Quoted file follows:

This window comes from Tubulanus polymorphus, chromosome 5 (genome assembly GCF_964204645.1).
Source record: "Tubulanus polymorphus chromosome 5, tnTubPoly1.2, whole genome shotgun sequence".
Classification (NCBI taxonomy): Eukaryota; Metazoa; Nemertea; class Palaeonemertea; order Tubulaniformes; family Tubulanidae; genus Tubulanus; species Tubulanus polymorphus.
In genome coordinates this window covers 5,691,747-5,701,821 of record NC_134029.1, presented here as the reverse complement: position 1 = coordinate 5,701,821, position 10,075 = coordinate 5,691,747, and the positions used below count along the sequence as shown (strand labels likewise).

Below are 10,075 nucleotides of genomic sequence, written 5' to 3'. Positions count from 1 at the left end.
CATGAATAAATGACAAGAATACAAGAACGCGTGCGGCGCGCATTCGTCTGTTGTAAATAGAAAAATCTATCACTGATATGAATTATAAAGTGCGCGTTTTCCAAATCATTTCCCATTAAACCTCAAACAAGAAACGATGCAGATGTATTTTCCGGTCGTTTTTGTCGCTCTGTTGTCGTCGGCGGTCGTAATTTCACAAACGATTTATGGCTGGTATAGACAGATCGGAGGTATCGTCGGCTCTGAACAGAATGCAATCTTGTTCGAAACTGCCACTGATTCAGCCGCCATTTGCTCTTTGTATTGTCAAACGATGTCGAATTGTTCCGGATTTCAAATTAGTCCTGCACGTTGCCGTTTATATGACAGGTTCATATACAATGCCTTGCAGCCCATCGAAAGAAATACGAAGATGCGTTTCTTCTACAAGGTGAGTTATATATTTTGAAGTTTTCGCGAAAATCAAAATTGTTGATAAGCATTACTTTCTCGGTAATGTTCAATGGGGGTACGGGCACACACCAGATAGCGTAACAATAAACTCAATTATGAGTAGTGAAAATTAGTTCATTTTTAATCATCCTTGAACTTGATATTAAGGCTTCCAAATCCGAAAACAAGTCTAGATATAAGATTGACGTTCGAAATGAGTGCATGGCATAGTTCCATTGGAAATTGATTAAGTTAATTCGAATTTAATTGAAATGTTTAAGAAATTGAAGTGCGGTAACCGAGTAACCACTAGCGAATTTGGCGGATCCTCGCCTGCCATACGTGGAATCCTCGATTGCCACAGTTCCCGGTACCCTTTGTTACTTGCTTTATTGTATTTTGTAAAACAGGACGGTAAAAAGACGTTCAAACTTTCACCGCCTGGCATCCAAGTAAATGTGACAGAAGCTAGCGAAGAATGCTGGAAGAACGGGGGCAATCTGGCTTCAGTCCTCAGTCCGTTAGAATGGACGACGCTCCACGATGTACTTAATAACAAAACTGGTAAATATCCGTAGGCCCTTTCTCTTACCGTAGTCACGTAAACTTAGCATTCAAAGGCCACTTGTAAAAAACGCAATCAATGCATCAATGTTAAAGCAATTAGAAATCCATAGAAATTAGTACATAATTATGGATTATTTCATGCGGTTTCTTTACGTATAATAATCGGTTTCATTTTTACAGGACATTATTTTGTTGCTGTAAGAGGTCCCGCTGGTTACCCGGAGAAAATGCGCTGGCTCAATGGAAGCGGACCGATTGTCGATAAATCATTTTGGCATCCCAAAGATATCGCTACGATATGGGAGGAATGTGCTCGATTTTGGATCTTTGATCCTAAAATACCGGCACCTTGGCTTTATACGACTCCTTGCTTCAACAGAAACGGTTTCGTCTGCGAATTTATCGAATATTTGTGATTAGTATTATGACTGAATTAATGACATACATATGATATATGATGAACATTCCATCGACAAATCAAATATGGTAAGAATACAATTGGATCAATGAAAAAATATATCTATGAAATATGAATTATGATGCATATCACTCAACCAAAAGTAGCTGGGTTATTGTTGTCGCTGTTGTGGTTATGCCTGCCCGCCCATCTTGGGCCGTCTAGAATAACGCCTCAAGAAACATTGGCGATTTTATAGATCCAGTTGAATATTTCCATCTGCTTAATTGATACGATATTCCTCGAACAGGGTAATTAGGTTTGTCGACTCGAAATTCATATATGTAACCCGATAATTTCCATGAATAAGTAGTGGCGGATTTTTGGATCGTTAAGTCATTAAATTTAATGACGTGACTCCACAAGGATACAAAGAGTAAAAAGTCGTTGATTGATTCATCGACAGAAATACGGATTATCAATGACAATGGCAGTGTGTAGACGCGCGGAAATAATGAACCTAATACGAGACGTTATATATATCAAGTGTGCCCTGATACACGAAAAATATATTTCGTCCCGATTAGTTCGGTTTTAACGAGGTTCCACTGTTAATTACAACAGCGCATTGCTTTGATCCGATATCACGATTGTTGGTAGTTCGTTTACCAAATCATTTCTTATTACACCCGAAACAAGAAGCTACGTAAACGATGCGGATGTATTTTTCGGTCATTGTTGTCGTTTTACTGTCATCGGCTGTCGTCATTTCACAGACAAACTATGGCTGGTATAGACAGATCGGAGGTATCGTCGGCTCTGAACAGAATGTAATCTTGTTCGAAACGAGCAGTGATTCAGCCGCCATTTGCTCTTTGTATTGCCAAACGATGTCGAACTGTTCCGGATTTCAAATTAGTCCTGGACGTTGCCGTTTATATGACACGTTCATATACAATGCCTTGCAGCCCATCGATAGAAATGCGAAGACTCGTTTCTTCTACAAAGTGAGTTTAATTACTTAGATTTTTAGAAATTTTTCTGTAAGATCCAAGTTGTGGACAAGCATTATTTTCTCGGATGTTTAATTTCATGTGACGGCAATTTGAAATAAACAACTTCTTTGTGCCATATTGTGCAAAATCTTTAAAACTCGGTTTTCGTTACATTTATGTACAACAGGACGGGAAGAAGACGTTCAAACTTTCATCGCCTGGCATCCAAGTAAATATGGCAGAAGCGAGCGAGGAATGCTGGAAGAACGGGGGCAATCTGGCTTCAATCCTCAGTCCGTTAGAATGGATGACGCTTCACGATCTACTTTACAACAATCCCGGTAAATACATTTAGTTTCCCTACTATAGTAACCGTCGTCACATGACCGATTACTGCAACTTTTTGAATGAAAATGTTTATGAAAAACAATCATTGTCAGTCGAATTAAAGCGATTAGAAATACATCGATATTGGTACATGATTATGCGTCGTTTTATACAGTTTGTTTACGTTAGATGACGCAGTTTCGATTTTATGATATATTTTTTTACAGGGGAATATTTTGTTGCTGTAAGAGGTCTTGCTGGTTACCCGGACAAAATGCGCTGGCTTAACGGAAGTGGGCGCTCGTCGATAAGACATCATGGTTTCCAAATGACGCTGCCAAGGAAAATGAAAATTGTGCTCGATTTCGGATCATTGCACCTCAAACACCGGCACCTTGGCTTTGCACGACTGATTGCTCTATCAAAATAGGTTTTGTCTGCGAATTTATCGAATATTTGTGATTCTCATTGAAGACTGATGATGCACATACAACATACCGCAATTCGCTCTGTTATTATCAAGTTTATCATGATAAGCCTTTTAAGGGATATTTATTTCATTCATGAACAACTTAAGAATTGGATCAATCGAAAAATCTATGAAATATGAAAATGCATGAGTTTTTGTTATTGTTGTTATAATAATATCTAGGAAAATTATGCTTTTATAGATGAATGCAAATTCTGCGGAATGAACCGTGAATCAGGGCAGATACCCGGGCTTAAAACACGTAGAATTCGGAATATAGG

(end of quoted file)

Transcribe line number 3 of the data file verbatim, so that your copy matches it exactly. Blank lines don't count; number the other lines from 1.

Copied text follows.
Classification (NCBI taxonomy): Eukaryota; Metazoa; Nemertea; class Palaeonemertea; order Tubulaniformes; family Tubulanidae; genus Tubulanus; species Tubulanus polymorphus.